By taking such strides, Nike would continue to lead the way in promoting sustainable business practices. Other sportswear and apparel companies should consider taking a few lessons from Nike’s playbook to drive better outcomes both for their bottom lines and for the environments in which they operate. (798 words)

Sources:

[1] http://www.environmentalleader.com/2014/01/27/coke-nike-call-climate-change-commercial-threat/

[2] http://www.nytimes.com/2014/01/24/science/earth/threat-to-bottom-line-spurs-action-on-climate.html?_r=0

[3] https://www.greenbiz.com/article/why-nike-and-mit-see-textiles-material-climate-change

[4] http://news.nike.com/news/nike-inc-and-mit-climate-colab-materials-innovation-to-combat-climate-change

[5] http://www.csmonitor.com/Environment/2016/0511/Why-Nike-is-making-most-shoes-from-manufacturing-waste

[6] http://www.environmentalleader.com/2013/12/03/nikes-waterless-dye-factory-cuts-energy-use-60/

[7] https://www.greenbiz.com/blog/2012/05/03/nike-innovates-zero-toxic-discharge

[8] https://corporate.marksandspencer.com/media/press-releases/archive/2007/23042007_mshelpscustomerstothinkclimatebyrelabellingclothing

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3 thoughts on “Nike’s race against climate change

  1. One of the interesting dynamics about Nike’s support of sustainable practices is how it will influence end consumer perception of the brand as a performance and athletic-based apparel manufacturer. Given Nike’s emphasis on constantly innovating to bring the best product to market for athletes everywhere, it will be important to ensure that the sustainable materials do not detract from consumer perceptions of the brand as offering high-end or even elite performance. It will be interesting to see how Nike’s mission statement evolves, if at all, into the future and whether or not sustainability stands alongside performance in its ultimate goal.

  2. Thanks for the post Aparna! It seems like Nike “stumbled” into sustainability practices due to need rather than benevolence (which to be frank, seems to be the case for a lot of corporations). They got squeezed due to low supplies of cotton and other raw materials and so had to innovate themselves out of that bind. They wanted to reduce their dependence (and costs) with regards to utility and energy usage and so created the Nike sustainability index. The one common theme seems to be that most companies do not seem to budge on climate change unless it directly affects their profitability or are faced with major enough PR issues.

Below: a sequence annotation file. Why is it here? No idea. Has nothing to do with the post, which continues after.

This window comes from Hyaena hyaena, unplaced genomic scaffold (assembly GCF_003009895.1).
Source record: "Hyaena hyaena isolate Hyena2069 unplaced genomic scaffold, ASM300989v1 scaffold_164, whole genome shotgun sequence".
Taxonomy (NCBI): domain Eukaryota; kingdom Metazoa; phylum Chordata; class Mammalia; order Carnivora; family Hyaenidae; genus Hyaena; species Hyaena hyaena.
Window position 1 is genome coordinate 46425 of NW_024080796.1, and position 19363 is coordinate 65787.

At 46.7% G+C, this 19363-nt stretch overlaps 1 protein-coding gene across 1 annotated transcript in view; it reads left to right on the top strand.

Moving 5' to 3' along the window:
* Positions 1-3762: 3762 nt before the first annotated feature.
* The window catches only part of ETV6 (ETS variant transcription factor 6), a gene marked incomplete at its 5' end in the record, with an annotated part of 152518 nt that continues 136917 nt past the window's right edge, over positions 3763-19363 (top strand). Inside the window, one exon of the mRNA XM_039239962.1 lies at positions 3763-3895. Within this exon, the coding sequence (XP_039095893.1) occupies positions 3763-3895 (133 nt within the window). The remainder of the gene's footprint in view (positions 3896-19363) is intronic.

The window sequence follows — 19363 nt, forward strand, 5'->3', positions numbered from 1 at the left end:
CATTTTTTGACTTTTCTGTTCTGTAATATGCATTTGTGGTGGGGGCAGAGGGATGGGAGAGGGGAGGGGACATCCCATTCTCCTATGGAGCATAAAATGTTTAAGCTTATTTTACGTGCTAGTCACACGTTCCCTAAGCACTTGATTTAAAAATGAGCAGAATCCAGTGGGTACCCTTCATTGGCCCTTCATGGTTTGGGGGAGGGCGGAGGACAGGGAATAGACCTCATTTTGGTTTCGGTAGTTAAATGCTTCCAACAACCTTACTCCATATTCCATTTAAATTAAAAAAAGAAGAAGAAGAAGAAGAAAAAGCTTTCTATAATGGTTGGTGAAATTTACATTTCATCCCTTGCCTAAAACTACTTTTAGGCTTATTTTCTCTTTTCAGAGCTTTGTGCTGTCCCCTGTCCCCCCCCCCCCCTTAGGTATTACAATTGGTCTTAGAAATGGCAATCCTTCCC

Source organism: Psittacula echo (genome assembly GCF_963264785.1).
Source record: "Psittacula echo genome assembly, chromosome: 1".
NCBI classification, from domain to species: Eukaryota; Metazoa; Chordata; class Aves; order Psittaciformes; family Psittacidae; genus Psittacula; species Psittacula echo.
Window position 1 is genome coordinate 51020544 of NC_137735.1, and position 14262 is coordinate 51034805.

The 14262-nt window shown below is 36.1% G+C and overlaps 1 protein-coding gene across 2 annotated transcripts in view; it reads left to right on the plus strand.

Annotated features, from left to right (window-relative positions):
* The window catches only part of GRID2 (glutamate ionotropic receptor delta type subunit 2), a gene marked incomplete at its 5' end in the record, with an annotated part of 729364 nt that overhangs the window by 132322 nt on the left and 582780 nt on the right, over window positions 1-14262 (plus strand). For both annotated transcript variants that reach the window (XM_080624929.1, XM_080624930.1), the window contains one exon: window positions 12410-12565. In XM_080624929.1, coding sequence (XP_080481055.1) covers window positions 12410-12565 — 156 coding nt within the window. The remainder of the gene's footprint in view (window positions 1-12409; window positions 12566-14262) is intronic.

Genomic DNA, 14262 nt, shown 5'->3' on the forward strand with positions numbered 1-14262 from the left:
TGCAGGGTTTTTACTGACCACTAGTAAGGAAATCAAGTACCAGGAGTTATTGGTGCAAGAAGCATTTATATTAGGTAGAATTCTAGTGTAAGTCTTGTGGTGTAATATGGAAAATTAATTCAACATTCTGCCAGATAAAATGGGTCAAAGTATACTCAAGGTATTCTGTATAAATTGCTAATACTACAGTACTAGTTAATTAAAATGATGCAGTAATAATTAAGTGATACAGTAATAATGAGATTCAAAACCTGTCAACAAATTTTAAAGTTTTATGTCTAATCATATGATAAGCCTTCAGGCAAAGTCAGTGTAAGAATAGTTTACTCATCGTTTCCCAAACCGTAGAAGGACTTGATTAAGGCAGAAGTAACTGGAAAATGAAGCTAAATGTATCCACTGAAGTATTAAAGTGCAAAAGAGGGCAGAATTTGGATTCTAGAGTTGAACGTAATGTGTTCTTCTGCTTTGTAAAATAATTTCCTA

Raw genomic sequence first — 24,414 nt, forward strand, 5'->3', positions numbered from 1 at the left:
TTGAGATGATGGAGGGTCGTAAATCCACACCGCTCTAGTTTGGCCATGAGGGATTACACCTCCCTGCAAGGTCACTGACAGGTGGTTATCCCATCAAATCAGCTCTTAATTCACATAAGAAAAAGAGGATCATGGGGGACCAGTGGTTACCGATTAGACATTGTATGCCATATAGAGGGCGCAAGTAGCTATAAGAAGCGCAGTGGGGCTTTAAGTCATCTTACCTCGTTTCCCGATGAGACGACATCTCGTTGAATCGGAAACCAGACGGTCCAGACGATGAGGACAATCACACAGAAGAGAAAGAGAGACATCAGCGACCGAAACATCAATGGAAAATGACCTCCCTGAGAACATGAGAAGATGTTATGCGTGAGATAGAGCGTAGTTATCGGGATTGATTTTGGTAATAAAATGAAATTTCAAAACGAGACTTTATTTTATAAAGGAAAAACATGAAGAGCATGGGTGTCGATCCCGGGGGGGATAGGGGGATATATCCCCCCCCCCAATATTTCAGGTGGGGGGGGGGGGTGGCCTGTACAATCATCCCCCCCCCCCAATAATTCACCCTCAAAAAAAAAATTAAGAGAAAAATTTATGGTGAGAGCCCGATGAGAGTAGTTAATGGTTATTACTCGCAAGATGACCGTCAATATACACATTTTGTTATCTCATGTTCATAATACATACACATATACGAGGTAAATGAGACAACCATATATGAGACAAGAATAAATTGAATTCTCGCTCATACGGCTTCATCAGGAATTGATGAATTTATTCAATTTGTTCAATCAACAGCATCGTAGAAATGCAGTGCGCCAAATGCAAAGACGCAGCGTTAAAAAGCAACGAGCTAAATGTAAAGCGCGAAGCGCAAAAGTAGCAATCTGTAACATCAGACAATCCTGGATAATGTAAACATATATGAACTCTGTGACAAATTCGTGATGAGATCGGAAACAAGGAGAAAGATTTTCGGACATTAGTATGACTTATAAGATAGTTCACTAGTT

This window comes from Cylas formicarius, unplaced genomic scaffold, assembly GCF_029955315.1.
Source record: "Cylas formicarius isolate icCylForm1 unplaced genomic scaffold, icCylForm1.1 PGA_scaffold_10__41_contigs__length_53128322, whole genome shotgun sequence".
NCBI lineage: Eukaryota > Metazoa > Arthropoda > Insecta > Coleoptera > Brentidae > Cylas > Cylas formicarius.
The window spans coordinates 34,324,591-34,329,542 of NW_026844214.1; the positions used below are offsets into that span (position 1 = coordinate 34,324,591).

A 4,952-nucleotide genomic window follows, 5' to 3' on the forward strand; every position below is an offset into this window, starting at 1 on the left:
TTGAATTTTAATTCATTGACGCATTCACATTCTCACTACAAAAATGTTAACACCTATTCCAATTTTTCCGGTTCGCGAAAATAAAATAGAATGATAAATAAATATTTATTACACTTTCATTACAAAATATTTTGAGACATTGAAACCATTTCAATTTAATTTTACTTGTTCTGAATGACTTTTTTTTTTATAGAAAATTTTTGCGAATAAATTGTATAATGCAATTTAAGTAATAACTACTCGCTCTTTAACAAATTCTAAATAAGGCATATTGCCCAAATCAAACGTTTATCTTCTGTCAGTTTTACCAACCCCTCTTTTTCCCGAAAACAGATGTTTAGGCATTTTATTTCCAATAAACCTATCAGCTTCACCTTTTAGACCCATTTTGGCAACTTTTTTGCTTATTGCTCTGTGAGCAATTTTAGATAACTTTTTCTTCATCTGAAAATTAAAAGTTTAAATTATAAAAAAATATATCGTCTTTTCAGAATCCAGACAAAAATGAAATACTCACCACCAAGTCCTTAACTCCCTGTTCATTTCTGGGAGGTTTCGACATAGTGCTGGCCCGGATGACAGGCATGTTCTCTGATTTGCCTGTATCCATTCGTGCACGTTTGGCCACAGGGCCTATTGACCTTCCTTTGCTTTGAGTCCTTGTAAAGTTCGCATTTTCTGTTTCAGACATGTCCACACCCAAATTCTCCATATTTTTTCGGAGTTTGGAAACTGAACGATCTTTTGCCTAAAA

I really like your idea of getting customers more involved in the overall message of sustainability though. While it may not make much sense from a profitability standpoint, it really would help with the authenticity of the entire push and like you mentioned, could even result in more sales!

    Another idea that could help with Nike’s sustainability cause is to start establishing itself as a thought-leader in emerging markets like Indonesia and Vietnam. As one of the largest players in those labor markets, a little could go a really long way in making serious regulation changes in those countries early enough to create a lasting difference. After all, it is much harder to change once companies are already set in their ways, with emerging markets, we have the option of creating best practices early on and learning from the collective mistakes of the rest of the world.

  3. Very thoughtful article on this iconic customer brand.

    As I read through the strategy of those fast moving affordable luxury brands, I cannot help but think that they have a structural conflict of interest: Nike wants sales. So Nike wants fast moving shoes. People need to have more pairs (tennis, casual, running, basket, barefoot…) and change those more often. This creates very negative climate externalities.

    Not long ago, people kept leather shoes for 10 years and they were multi-activity and multisport. We kept the jean but now live in a fast fashion world that consumes more ressources moving inputs and outputs around.
    When will Nike provide with an all-round pair of shoes lasting 10 years?
    I’ll be a buyer because these trainers will be iconic.